A recent analysis by Transport & Environment (T&E), a clean transport NGO, has uncovered a notable discrepancy in the availability of affordable compact electric cars compared to their combustion engine counterparts in Europe.

The study found that only 17% of EVs sold in the region belong to the cheaper B segment, while 37% of new combustion engines fall into this category.

T&E argues that car manufacturers are hindering the adoption of electric vehicles (EVs) by prioritising the sales of larger and more expensive electric models. The research indicates that only 40 fully electric models in the compact segments (A and B) were launched between 2018 and 2023, in contrast to 66 large and luxury models (D and E).

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In Europe, 28% of electric vehicle sales fall into the large car D segment, whereas only 13% of new combustion cars fit into this category, as per T&E’s analysis of 2023 sales figures from Dataforce.

The average price of a battery electric car in Europe has risen by 39% (€18,000) since 2015, while in China, it has decreased by 53%, according to Jato Dynamics’ 2023 report titled EV Price Gap: A divide in the global automotive industry.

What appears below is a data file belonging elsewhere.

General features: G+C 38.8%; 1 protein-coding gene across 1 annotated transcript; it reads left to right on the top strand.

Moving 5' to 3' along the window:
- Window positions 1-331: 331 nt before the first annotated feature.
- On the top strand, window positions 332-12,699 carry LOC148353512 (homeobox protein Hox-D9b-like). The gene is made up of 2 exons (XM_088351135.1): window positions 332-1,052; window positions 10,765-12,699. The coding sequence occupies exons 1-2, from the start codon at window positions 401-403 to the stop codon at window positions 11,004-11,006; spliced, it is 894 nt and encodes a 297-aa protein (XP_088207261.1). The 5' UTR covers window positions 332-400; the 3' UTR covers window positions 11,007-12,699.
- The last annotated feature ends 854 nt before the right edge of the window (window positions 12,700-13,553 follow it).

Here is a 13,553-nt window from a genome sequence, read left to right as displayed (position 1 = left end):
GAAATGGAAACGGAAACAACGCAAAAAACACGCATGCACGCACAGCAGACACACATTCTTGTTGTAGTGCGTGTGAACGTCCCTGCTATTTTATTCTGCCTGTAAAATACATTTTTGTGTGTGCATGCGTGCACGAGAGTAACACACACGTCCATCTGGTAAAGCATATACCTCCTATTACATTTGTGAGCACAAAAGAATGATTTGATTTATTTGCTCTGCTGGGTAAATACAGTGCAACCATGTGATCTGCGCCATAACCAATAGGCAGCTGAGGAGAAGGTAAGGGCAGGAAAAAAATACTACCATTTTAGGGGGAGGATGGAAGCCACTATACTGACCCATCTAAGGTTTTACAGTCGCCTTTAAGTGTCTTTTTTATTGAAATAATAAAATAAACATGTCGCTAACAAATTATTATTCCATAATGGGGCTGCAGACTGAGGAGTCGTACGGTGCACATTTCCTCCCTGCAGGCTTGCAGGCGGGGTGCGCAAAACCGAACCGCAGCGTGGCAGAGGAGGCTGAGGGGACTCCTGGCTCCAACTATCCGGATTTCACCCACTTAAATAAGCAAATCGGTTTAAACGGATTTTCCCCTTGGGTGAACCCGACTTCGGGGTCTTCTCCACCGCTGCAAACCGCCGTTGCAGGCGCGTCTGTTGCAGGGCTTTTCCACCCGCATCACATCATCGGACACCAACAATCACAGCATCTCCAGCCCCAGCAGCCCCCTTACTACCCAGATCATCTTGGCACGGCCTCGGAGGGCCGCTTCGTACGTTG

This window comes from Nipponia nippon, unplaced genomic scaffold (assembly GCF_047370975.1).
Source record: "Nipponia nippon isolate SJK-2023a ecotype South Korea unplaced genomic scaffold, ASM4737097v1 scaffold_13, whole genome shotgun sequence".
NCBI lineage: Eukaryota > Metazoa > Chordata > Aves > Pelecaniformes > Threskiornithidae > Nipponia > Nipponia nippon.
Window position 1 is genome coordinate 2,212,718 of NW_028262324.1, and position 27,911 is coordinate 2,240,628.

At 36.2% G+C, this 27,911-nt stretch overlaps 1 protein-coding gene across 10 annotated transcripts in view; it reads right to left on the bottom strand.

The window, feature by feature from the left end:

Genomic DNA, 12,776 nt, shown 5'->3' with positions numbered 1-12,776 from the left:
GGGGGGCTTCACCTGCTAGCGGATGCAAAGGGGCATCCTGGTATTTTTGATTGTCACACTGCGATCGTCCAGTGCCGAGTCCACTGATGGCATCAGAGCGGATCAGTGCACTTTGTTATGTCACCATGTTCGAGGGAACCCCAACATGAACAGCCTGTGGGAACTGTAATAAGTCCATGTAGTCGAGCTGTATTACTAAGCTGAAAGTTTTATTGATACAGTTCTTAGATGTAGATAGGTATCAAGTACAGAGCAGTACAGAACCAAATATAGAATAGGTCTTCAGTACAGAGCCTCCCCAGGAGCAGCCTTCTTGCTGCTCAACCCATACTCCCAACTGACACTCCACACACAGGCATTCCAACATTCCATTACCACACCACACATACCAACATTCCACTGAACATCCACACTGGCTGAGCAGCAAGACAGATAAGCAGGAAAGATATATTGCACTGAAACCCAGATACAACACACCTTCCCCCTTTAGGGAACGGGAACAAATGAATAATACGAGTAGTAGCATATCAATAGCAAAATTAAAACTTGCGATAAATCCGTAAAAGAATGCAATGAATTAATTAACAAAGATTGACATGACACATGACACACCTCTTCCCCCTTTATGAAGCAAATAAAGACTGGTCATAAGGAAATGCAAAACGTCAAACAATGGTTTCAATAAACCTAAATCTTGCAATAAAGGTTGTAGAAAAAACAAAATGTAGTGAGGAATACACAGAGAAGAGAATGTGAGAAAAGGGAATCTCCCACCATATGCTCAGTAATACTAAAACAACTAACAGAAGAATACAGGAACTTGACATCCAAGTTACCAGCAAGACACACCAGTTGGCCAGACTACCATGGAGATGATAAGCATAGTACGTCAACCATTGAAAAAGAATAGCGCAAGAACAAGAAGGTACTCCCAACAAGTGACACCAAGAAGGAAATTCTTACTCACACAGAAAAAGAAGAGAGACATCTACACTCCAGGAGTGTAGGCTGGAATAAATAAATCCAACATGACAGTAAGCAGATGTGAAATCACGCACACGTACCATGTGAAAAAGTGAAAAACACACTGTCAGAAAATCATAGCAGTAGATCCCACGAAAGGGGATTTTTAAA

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The disproportionate focus of European manufacturers on large cars and SUVs, which carry a price premium, contributes to this price gap.

Anna Krajinska, vehicle emissions manager at T&E, expressed concern that European carmakers are impeding the mass market adoption of EVs by not introducing affordable models at a faster pace and in greater volume. She highlighted the industry’s disproportionate focus on large SUVs and premium models, leading to a scarcity of mass-market EVs and elevated prices.

T&E’s analysis of production data from GlobalData suggests that of the sub-€25,000 models planned by carmakers, only around 42,000 vehicles are expected to be produced for the European market in the current year. Despite the scarcity of affordable models, the EU market share of battery electric cars increased by 2.5 percentage points to 14.6% in 2023.

The analysis also indicates that if the corporate car segment, which constitutes the majority of new car sales, were leading on electrification, the EU battery electric vehicle (BEV) market share could already be at 22%. However, the corporate sector, with an electric uptake of 14%, is currently trailing behind the private market (15%).

T&E emphasises the crucial role of taxation in incentivising electric car adoption and calls for binding electrification targets for corporate fleets to accelerate electrification in Europe. The NGO is urging the EU to set targets for fleets to be 100% electric by 2030 at the latest. The EU Commission has initiated a public consultation on greening company cars.

Anna Krajinska highlighted the potential for accelerated electrification in corporate cars, emphasising their heavy subsidisation through tax cuts and companies’ financial capacity to invest in EVs. She urged the EU to enact a law covering a significant portion of the company car market by regulating leasing giants and companies with substantial car fleets.

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